17/02/2014 - 16:13

Report fuels charity debate

17/02/2014 - 16:13

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An independent report on the future of the federal government’s Australian Charities and Not-for-Profits Commission has sparked intense discussion across the sector.

Report fuels charity debate
POLITICAL PLAY: David Gilchrist says the ACNC is a victim of politics. Photo: Attila Csaszar

An independent report on the future of the federal government’s Australian Charities and Not-for-Profits Commission has sparked intense discussion across the sector.

The report, by the Centre for Independent Studies, found that the ACNC would fail if retained in its current format.

The ACNC started operation in late 2012 and is tasked with collecting data from organisations to help improve public trust in the sector, reduce red tape, and help police fraud and wrongdoing.

Among those who support its retention is Curtin University’s Not-for-Profit Initiative director, David Gilchrist, who said proposed alternatives could be damaging.

He provides as an example the suggestion that a National Centre of Excellence would replace the ACNC based on what’s called a ‘Charity Navigator’ model of regulation existing in the US.

The CIS study outlined the basis of these independent watchdogs, which operate separate from government and provide rankings of organisations in the NFP sector.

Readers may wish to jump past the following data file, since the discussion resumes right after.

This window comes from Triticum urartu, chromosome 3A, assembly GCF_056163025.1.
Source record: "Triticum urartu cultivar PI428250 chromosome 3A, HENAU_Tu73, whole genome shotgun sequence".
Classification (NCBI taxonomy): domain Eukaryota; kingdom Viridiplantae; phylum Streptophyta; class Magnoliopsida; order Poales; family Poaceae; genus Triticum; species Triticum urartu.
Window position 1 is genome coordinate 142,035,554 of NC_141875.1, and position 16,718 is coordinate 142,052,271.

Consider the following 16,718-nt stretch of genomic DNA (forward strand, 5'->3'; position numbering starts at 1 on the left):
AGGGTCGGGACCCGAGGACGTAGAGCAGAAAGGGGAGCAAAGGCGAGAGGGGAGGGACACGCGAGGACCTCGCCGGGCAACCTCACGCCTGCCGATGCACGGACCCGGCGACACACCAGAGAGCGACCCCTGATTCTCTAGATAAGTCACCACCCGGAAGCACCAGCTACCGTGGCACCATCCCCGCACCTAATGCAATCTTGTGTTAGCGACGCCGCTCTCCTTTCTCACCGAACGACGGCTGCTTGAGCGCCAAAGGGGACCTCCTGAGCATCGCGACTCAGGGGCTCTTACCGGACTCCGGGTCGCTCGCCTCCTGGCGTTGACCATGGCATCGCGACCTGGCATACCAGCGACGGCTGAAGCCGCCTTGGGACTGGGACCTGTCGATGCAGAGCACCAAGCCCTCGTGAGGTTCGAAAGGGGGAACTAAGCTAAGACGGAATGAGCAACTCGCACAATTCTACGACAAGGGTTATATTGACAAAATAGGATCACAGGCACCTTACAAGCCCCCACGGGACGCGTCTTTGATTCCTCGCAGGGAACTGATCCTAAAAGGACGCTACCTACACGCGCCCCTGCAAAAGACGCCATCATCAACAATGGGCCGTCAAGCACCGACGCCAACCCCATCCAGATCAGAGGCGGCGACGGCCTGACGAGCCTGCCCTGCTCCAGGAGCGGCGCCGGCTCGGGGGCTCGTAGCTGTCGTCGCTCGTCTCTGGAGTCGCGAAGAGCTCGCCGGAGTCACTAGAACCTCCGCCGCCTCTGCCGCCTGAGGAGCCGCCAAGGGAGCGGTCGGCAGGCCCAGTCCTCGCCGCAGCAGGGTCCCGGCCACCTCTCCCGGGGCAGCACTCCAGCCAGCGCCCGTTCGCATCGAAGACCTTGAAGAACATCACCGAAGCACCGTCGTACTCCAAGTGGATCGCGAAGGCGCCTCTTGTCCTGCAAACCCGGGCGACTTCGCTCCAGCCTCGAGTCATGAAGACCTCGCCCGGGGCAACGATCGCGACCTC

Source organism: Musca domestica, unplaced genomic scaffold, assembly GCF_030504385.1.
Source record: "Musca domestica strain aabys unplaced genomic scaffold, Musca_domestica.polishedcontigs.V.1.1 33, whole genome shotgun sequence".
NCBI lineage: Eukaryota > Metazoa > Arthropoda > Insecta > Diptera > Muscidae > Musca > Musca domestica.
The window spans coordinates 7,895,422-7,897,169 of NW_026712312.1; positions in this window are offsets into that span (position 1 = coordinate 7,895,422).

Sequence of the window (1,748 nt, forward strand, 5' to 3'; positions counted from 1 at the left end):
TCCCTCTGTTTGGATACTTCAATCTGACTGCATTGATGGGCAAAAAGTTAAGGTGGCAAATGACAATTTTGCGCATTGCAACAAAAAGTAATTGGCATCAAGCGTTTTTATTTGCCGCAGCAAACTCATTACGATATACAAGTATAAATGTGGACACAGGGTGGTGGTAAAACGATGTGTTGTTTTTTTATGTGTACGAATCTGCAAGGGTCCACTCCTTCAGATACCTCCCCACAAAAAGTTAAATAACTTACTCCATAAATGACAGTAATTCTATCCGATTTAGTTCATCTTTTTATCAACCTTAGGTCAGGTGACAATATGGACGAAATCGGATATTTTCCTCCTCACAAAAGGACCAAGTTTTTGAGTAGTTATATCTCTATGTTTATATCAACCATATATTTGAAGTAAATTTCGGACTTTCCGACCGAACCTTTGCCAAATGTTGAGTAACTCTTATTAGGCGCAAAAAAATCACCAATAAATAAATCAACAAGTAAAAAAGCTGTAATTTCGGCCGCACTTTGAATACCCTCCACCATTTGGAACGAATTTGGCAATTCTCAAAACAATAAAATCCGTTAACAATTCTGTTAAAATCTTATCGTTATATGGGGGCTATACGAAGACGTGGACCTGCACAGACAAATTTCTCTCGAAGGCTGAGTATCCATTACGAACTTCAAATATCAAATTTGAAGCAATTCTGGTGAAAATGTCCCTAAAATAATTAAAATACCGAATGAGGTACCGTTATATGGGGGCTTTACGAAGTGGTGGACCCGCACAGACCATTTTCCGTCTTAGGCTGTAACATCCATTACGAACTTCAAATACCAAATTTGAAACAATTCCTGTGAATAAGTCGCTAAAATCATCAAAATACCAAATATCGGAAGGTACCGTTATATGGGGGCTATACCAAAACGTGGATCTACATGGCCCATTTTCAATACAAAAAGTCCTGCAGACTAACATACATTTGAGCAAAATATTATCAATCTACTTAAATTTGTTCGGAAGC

Mr Gilchrist said this model, of which Social Services Minister Kevin Andrews has spoken favourably, would be a bad outcome for the sector.

He said such a model would increase red tape and essentially compare apples with oranges if league tables were to emerge.

That could then jeopardise potential funding for certain organisations, if the context in which they operate was stripped from the information provided to donors.

Mr Gilchrist told Business News the CIS study and subsequent discussion offered an opportunity for the sector and legislators to take the time required to adequately consider what was best for the sector – something the Gillard government failed to do.

“It was set up in that part of the election cycle that meant that the federal government had to go hell for leather to be able to put it in place, and there wasn’t sufficient time,” Mr Gilchrist said.

“I think that we need to sit back and do these things with sufficient time for consultation, not sending things out just before Christmas.”

He said the Abbott government’s decision to abolish the commission after only a year was extremely short sighted and premature.

The CIS study has backed up that decision, however, claiming the ACNC was unlikely to make any significant progress despite it having an annual budget of $15 million.

But Mr Gilchrist said it was too early to tell whether it was successful.

“Once you take it out of the political cycle and into the cold light of day there are some very strong policy advantages to having an organisation like the ACNC in place,” he said.

“It’s very much a victim of politics rather than actually having a chance to prove itself.”

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